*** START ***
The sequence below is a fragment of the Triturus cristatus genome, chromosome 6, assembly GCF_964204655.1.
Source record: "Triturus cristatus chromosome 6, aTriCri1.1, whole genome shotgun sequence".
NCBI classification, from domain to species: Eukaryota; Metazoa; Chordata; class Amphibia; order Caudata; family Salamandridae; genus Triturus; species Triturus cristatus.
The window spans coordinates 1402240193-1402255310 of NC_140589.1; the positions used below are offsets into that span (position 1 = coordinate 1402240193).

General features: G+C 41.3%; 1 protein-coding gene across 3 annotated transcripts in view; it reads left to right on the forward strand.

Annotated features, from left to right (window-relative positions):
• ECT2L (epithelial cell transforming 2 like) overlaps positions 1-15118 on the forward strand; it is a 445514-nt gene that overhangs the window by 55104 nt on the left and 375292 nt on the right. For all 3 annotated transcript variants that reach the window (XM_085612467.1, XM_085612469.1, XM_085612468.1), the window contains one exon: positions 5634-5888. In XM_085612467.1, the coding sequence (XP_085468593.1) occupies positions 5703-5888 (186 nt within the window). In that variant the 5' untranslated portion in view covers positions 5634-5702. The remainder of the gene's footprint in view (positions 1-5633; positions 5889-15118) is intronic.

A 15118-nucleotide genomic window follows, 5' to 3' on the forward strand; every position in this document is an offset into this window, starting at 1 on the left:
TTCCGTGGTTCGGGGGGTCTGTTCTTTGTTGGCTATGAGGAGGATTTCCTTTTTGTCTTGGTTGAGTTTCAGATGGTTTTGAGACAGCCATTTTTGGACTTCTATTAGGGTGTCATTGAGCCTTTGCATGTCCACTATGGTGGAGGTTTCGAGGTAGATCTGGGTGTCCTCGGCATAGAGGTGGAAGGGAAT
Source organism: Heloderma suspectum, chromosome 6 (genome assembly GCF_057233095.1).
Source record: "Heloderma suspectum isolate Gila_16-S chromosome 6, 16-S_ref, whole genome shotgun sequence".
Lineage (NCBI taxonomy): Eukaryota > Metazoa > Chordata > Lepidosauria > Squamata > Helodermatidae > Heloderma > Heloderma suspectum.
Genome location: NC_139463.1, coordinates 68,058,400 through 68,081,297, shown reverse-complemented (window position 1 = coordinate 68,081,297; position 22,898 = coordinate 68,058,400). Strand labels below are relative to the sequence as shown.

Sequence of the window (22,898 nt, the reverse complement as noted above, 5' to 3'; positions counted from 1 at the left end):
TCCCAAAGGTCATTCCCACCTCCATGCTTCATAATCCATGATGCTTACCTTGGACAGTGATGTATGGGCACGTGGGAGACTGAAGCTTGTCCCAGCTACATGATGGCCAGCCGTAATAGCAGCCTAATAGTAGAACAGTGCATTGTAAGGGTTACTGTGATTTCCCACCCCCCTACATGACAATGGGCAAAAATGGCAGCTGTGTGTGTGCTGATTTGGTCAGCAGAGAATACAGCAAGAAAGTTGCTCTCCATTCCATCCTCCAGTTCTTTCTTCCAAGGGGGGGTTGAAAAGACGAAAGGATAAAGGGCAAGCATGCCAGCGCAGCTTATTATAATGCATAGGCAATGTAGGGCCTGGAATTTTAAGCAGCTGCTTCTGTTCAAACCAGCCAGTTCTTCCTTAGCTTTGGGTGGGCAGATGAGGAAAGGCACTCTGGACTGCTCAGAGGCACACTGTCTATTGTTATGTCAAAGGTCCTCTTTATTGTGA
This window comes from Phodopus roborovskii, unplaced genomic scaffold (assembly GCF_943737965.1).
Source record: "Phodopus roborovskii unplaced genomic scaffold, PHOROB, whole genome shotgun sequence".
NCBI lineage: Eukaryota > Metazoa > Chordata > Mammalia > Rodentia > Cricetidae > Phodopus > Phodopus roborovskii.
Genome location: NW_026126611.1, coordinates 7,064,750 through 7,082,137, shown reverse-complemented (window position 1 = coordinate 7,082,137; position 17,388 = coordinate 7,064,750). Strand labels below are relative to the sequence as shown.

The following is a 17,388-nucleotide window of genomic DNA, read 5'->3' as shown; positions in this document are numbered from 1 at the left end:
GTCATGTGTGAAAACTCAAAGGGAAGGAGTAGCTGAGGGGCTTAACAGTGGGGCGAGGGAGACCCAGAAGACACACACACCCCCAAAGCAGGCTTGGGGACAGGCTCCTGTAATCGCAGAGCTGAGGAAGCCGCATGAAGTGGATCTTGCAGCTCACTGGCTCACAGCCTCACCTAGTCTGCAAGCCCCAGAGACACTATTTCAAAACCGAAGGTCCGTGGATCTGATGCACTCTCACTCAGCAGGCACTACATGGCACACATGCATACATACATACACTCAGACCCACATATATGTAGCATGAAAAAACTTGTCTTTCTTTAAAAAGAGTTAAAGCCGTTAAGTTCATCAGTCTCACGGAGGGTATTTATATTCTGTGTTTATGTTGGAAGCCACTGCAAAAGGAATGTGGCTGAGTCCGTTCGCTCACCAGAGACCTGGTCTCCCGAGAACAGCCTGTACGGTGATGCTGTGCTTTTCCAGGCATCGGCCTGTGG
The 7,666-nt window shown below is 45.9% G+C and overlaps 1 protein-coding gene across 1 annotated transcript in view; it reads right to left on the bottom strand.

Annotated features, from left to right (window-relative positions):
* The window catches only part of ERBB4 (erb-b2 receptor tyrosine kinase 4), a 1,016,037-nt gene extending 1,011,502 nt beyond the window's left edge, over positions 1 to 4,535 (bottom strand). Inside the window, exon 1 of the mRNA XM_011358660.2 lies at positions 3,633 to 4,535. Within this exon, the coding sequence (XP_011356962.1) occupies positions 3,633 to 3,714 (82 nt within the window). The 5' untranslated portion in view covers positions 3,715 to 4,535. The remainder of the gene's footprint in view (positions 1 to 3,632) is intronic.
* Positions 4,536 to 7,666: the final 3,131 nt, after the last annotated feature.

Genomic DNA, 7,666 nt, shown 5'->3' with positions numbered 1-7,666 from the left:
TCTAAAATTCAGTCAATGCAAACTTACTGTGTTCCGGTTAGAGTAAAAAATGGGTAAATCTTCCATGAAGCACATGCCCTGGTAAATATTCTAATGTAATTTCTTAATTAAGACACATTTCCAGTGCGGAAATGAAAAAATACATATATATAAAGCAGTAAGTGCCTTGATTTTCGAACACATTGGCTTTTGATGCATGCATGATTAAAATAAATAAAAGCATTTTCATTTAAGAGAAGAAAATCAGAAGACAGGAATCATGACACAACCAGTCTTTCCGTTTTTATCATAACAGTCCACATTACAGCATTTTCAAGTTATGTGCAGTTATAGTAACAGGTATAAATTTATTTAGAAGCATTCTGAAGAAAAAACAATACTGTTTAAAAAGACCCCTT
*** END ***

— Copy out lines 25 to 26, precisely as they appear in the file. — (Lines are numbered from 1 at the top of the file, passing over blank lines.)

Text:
* Positions 4,536 to 7,666: the final 3,131 nt, after the last annotated feature.

Genomic DNA, 7,666 nt, shown 5'->3' with positions numbered 1-7,666 from the left: